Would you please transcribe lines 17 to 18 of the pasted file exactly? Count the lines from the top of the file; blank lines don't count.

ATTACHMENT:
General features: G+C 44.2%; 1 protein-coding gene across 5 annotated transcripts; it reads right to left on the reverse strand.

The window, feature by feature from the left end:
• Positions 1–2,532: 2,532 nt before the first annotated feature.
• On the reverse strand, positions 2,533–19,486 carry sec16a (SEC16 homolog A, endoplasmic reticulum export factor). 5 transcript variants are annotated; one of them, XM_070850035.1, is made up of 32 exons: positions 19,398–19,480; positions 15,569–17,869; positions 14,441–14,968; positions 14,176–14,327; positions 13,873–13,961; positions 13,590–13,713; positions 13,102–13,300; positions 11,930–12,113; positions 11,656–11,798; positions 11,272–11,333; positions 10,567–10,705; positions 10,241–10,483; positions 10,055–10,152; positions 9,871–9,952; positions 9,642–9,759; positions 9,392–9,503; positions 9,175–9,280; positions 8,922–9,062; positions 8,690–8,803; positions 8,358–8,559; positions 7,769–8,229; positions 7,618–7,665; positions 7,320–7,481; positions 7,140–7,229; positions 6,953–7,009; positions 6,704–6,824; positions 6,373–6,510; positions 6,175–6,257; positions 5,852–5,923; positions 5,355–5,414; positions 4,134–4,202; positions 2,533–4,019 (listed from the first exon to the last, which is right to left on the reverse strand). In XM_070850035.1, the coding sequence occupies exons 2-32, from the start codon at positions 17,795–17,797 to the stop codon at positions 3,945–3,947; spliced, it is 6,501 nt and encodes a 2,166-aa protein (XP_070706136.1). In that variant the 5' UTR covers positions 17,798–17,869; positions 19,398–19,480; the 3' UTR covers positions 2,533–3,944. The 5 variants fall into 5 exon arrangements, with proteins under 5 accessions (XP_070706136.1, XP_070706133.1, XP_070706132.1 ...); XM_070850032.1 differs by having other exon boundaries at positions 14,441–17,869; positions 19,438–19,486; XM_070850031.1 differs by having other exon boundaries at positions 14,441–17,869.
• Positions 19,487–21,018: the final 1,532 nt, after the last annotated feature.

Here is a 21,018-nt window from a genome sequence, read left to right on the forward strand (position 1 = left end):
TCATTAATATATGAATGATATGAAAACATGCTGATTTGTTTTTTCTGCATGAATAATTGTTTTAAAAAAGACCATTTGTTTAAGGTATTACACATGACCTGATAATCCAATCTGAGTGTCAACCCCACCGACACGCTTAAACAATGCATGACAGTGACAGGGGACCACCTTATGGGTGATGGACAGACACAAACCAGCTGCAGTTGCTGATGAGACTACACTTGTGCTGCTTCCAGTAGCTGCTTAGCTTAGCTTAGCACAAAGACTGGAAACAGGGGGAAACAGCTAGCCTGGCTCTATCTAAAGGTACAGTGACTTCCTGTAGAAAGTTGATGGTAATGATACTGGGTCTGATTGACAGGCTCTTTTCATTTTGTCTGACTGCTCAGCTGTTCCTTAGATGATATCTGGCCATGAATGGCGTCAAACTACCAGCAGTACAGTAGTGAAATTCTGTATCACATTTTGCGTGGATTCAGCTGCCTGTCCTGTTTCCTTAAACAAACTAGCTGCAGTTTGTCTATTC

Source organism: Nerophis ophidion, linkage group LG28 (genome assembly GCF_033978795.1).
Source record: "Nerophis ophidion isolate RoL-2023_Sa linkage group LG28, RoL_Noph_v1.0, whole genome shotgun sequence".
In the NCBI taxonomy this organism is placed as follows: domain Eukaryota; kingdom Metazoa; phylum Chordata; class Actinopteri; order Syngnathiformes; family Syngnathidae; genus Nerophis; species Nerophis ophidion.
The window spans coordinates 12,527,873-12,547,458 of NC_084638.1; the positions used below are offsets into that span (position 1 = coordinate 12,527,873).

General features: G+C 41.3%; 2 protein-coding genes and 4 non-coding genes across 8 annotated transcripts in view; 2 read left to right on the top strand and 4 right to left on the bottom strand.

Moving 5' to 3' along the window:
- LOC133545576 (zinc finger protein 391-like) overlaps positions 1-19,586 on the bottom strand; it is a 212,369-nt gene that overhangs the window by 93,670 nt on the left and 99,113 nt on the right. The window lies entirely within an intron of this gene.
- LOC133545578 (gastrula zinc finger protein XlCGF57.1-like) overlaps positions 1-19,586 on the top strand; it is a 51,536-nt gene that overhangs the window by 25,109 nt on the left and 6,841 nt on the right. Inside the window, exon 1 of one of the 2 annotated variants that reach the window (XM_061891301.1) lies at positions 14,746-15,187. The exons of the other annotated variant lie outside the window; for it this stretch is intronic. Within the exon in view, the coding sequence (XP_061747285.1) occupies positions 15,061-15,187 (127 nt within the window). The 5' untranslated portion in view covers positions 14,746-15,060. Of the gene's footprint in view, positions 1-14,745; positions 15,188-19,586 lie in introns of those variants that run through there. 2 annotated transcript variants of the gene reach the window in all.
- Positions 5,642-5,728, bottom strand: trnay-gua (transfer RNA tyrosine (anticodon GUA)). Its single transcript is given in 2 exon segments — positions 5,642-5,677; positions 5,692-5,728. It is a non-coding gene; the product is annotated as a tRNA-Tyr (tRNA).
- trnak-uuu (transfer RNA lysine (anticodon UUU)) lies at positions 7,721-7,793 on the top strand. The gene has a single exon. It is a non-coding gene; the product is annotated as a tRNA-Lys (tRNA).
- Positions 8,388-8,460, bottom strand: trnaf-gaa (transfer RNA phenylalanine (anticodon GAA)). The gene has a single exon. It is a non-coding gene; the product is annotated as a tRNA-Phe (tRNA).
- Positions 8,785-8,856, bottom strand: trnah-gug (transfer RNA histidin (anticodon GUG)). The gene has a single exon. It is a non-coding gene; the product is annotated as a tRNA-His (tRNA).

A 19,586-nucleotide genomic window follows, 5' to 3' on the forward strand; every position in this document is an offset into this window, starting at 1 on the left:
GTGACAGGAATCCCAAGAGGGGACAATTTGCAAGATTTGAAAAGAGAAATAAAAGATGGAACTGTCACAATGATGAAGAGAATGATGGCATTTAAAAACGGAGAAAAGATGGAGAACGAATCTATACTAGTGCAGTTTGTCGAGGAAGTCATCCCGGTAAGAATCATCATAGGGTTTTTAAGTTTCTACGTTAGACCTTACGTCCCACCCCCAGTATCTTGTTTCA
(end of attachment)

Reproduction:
- trnak-uuu (transfer RNA lysine (anticodon UUU)) lies at positions 7,721-7,793 on the top strand. The gene has a single exon. It is a non-coding gene; the product is annotated as a tRNA-Lys (tRNA).
- Positions 8,388-8,460, bottom strand: trnaf-gaa (transfer RNA phenylalanine (anticodon GAA)). The gene has a single exon. It is a non-coding gene; the product is annotated as a tRNA-Phe (tRNA).